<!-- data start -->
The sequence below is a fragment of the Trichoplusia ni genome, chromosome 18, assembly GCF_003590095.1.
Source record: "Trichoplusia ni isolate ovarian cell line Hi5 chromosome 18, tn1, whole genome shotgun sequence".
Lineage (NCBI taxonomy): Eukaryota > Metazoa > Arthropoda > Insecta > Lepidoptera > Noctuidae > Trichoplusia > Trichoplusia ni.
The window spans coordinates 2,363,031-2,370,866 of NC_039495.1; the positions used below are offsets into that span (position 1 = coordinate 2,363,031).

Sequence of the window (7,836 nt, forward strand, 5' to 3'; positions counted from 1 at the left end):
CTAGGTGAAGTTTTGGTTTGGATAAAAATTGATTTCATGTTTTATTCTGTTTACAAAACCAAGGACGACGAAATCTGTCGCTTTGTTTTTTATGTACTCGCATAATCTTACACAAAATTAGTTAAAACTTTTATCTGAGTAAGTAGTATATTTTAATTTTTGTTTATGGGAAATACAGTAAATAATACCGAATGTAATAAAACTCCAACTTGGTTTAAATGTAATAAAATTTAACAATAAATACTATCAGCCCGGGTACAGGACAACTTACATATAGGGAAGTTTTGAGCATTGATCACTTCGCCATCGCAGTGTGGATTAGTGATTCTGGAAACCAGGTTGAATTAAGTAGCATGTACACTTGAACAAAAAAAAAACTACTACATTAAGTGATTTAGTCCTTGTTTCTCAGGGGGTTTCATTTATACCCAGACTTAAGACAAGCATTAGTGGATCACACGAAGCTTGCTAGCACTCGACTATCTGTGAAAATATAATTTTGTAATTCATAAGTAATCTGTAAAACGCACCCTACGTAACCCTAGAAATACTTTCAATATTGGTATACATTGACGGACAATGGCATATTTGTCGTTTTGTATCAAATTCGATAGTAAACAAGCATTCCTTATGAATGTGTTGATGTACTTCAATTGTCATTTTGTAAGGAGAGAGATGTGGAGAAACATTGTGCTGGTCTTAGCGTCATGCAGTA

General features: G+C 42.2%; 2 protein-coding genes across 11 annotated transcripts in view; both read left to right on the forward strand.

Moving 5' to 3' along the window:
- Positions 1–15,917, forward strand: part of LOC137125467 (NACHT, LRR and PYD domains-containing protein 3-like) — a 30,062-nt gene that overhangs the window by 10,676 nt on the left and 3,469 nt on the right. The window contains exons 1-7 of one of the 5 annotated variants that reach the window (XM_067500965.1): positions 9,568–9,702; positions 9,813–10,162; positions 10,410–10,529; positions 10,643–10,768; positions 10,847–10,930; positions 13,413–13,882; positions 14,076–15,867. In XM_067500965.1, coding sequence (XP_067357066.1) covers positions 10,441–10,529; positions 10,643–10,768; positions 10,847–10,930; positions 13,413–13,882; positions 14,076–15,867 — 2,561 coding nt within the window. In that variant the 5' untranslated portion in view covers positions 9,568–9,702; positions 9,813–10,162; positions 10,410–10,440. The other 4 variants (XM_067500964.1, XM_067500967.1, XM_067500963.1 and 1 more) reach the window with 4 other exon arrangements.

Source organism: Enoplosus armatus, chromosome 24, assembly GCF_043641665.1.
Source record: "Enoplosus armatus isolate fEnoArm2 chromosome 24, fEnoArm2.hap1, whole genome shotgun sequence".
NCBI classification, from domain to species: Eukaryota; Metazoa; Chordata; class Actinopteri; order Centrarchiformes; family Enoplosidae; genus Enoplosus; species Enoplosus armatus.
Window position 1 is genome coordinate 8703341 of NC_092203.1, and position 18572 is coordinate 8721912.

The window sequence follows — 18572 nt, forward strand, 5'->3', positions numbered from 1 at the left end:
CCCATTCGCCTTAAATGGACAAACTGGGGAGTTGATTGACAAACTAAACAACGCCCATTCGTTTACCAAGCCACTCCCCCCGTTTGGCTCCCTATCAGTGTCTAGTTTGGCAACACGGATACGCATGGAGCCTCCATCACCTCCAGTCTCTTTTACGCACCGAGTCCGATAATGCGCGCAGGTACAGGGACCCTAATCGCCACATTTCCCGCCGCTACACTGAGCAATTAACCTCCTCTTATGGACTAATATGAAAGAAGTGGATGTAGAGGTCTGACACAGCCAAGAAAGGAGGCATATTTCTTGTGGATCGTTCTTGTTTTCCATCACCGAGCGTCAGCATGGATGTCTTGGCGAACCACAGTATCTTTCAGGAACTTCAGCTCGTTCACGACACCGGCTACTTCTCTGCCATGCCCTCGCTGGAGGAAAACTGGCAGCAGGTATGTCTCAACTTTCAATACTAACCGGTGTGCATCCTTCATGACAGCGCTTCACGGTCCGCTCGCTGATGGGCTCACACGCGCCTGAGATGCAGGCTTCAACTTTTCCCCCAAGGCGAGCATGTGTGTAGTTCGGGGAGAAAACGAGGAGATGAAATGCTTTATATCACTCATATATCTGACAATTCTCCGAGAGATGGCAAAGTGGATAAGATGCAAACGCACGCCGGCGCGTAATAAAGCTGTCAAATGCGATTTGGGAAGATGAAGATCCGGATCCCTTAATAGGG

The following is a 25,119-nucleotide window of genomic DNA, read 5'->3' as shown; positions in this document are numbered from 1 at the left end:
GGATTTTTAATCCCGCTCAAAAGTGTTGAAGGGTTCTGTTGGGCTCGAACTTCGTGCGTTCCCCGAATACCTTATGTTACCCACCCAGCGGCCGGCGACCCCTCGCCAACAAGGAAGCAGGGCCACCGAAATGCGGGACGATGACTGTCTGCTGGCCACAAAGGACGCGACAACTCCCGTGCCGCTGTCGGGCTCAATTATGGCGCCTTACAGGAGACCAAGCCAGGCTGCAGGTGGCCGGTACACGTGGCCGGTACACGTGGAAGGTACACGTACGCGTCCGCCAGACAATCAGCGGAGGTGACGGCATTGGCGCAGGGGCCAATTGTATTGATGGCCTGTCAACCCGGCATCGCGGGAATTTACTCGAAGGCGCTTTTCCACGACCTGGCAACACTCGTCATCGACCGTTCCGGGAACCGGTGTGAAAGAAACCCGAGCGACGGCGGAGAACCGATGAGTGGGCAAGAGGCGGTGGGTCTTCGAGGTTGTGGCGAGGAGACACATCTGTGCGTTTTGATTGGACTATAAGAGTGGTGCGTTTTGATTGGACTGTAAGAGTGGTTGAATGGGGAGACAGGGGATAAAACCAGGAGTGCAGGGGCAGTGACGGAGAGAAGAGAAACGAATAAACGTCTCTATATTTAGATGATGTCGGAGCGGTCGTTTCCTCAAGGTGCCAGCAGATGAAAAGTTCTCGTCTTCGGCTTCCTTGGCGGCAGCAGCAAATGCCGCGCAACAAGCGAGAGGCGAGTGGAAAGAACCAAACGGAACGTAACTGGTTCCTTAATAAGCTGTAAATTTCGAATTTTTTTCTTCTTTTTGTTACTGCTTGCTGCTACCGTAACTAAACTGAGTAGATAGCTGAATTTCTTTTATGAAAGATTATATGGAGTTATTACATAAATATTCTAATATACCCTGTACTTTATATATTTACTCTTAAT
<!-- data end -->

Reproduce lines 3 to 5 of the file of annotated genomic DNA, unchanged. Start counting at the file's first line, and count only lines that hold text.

Lineage (NCBI taxonomy): Eukaryota > Metazoa > Arthropoda > Insecta > Lepidoptera > Noctuidae > Trichoplusia > Trichoplusia ni.
The window spans coordinates 2,363,031-2,370,866 of NC_039495.1; the positions used below are offsets into that span (position 1 = coordinate 2,363,031).

Sequence of the window (7,836 nt, forward strand, 5' to 3'; positions counted from 1 at the left end):